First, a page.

PyWhy Causality in Practice

PyWhy Causality in Practice is a new talk series focusing on causality and machine learning, especially from a practical perspective. We'll have tutorials and presentations about PyWhy libraries but also talks by external speakers working on causal inference.


Causal Representation Learning: Discovery of the Hidden World

Causality is a fundamental notion in science, engineering, and even in machine learning. Causal representation learning aims to reveal the underlying high-level hidden causal variables and their relations. It can be seen as a special case of causal discovery, whose goal is to recover the underlying causal structure or causal model from observational data. The modularity property of a causal system implies properties of minimal changes and independent changes of causal representations, and in this talk, we show how such properties make it possible to recover the underlying causal representations from observational data with identifiability guarantees: under appropriate assumptions, the learned representations are consistent with the underlying causal process. Various problem settings are considered, involving independent and identically distributed (i.i.d.) data, temporal data, or data with distribution shift as input. We demonstrate when identifiable causal representation learning can benefit from flexible deep learning and when suitable parametric assumptions have to be imposed on the causal process, with various examples and applications.
The talk will include a description of the causal-learn package in PyWhy. Learn more: https://github.com/py-why/causal-learn

Speaker: Kun Zhang is currently on leave from Carnegie Mellon University (CMU), where he is an associate professor of philosophy and an affiliate faculty in the machine learning department; he is working as a professor and the acting chair of the machine learning department and the director of the Center for Integrative AI at Mohamed bin Zayed University of Artificial Intelligence (MBZUAI). He develops methods for making causality transparent by torturing various kinds of data and investigates machine learning problems including transfer learning, representation learning, and reinforcement learning from a causal perspective. He has been frequently serving as a senior area chair, area chair, or senior program committee member for major conferences in machine learning or artificial intelligence, including UAI, NeurIPS, ICML, IJCAI, AISTATS, and ICLR. He was a general & program co-chair of the first Conference on Causal Learning and Reasoning (CLeaR 2022), a program co-chair of the 38th Conference on Uncertainty in Artificial Intelligence (UAI 2022), and is a general co-chair of UAI 2023.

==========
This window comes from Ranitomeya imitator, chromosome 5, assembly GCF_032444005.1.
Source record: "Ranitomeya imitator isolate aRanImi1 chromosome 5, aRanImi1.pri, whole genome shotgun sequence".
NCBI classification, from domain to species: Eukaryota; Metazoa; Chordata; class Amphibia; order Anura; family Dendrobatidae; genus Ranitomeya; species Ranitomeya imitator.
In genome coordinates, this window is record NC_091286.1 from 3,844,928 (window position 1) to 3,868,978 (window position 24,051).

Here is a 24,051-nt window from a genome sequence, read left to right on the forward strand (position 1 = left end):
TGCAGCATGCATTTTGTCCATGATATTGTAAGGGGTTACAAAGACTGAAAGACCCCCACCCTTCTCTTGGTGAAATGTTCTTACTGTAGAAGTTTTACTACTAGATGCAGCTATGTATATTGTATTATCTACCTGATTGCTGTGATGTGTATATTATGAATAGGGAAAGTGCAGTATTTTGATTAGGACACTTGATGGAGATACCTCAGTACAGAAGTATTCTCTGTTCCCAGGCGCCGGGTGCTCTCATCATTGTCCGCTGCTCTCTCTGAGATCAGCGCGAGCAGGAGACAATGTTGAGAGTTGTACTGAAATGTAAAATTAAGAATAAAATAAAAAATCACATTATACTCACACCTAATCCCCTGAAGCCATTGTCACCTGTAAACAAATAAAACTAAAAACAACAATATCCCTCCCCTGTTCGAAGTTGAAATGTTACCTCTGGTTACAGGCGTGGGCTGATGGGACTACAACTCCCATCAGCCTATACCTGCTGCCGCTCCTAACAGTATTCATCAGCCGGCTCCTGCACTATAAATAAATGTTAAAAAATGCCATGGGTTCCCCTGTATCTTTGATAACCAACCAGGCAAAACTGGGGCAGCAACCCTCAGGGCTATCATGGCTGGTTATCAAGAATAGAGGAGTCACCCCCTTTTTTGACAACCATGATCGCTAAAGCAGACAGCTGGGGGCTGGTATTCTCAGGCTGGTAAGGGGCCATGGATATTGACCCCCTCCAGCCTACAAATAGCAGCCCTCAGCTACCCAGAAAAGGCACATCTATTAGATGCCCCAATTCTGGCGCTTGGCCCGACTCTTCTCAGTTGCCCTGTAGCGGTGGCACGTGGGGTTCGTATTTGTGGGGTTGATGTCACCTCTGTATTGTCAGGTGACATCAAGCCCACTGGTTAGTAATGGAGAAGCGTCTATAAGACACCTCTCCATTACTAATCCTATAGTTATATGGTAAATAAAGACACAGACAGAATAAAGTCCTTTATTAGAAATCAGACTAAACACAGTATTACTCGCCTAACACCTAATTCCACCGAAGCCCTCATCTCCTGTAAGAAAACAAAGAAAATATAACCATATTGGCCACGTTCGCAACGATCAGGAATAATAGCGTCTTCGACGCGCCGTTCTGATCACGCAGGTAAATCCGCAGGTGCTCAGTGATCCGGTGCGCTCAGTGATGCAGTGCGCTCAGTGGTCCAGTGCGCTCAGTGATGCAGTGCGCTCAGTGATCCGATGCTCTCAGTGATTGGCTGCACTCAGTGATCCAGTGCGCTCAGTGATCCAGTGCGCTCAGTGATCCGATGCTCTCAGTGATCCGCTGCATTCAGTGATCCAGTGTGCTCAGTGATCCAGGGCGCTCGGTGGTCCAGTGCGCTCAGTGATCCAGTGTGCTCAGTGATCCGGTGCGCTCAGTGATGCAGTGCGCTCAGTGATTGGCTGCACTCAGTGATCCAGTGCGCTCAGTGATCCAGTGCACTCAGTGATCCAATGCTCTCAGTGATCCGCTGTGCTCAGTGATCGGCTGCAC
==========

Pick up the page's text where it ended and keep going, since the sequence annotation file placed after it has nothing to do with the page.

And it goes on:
Join the live seminar on January 29, 2024 at Monday 8:00am pacific / 11:00am eastern / 4:00pm GMT / 9:30pm IST.


EconML library and what's new in v0.15

EconML is a Python package that implements several cutting-edge causal inference estimators on top of flexible machine learning methods. In this talk, Keith Battocchi, software engineer at Microsoft Research New England and lead developer for EconML, presents a brief overview of EconML followed by a closer look at several big new features in EconML 0.15.


LLMs for causal inference

Emre Kiciman, Senior Principal Researcher at Microsoft, talks about pywhy-llm, a new experimental library that focuses on using large language models for causality.